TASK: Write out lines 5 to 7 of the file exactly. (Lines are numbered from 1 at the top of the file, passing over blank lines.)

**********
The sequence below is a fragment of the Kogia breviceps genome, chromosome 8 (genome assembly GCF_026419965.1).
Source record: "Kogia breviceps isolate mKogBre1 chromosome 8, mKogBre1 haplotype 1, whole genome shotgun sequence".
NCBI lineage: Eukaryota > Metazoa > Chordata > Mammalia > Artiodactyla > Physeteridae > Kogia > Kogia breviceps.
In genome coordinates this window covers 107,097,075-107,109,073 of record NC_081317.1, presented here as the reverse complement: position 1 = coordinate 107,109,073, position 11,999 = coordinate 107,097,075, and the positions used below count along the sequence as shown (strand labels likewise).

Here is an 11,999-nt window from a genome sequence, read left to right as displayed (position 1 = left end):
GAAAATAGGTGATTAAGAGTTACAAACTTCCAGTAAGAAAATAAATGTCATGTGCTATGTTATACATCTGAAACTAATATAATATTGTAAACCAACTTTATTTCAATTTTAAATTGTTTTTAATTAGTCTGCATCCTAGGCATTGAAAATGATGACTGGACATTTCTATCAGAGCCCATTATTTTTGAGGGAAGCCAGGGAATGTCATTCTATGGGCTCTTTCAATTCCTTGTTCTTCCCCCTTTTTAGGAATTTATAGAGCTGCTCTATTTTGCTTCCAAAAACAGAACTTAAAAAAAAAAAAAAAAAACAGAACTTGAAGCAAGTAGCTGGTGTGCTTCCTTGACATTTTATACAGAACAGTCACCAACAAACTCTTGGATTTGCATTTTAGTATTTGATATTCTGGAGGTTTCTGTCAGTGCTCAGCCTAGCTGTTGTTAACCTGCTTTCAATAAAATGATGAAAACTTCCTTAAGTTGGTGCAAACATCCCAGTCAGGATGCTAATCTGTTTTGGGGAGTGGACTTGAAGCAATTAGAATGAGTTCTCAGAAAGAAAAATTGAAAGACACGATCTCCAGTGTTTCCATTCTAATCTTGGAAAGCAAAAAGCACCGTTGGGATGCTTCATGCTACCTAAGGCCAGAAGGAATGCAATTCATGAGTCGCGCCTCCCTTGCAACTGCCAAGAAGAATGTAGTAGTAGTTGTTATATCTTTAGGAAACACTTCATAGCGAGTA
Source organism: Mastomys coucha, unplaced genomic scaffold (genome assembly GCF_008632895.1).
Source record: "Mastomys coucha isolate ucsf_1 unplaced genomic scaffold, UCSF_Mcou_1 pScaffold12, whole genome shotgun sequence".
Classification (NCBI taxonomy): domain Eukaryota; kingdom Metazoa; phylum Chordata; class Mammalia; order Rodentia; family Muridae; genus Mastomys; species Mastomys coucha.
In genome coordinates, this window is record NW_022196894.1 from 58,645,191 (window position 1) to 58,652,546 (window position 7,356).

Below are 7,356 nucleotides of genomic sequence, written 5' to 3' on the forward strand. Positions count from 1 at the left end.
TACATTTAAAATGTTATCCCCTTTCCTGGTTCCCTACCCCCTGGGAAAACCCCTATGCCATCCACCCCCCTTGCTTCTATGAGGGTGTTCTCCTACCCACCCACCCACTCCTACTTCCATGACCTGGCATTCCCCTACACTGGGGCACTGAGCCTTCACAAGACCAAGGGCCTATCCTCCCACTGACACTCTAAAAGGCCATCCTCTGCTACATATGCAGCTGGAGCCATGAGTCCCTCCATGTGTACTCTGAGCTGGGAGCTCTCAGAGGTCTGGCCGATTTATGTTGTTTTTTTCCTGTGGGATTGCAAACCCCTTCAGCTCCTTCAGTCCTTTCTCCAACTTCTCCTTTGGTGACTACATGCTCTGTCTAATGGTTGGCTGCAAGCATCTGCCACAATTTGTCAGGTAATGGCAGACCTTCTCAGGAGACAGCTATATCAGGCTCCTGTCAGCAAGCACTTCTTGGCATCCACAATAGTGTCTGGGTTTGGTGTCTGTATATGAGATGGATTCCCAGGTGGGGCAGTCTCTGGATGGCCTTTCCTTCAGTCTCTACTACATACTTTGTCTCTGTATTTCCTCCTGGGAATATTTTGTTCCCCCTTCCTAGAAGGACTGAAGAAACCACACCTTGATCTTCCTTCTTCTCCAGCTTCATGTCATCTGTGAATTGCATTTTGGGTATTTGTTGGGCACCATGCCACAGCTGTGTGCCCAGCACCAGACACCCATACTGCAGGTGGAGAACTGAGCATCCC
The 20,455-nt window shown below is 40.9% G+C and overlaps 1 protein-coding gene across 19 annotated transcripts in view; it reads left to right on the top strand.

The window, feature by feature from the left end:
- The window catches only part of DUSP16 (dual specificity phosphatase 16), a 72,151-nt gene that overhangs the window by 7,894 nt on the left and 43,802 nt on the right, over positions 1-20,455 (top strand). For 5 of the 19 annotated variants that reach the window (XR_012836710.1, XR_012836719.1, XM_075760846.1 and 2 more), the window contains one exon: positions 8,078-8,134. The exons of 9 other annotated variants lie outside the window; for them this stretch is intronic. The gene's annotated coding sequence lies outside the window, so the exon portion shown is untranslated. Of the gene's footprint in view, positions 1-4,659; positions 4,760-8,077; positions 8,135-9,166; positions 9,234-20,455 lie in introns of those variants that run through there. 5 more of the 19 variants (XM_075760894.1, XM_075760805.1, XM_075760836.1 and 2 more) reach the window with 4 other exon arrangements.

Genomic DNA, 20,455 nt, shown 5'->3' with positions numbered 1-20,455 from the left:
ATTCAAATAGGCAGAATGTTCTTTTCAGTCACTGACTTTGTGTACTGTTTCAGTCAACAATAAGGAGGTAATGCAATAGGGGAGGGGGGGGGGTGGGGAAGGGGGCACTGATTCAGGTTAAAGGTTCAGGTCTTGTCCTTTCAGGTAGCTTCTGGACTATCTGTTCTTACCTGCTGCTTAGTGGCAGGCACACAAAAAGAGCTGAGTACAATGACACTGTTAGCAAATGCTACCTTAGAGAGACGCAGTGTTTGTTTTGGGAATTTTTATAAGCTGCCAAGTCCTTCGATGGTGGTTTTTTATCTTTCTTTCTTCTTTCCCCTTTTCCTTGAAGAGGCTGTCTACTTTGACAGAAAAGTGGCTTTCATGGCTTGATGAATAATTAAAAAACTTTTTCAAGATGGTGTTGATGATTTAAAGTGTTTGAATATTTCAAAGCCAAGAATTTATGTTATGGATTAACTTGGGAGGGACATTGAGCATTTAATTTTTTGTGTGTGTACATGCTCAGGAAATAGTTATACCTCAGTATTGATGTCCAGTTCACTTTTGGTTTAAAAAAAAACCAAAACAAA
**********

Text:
Here is an 11,999-nt window from a genome sequence, read left to right as displayed (position 1 = left end):
GAAAATAGGTGATTAAGAGTTACAAACTTCCAGTAAGAAAATAAATGTCATGTGCTATGTTATACATCTGAAACTAATATAATATTGTAAACCAACTTTATTTCAATTTTAAATTGTTTTTAATTAGTCTGCATCCTAGGCATTGAAAATGATGACTGGACATTTCTATCAGAGCCCATTATTTTTGAGGGAAGCCAGGGAATGTCATTCTATGGGCTCTTTCAATTCCTTGTTCTTCCCCCTTTTTAGGAATTTATAGAGCTGCTCTATTTTGCTTCCAAAAACAGAACTTAAAAAAAAAAAAAAAAAACAGAACTTGAAGCAAGTAGCTGGTGTGCTTCCTTGACATTTTATACAGAACAGTCACCAACAAACTCTTGGATTTGCATTTTAGTATTTGATATTCTGGAGGTTTCTGTCAGTGCTCAGCCTAGCTGTTGTTAACCTGCTTTCAATAAAATGATGAAAACTTCCTTAAGTTGGTGCAAACATCCCAGTCAGGATGCTAATCTGTTTTGGGGAGTGGACTTGAAGCAATTAGAATGAGTTCTCAGAAAGAAAAATTGAAAGACACGATCTCCAGTGTTTCCATTCTAATCTTGGAAAGCAAAAAGCACCGTTGGGATGCTTCATGCTACCTAAGGCCAGAAGGAATGCAATTCATGAGTCGCGCCTCCCTTGCAACTGCCAAGAAGAATGTAGTAGTAGTTGTTATATCTTTAGGAAACACTTCATAGCGAGTA
Source organism: Mastomys coucha, unplaced genomic scaffold (genome assembly GCF_008632895.1).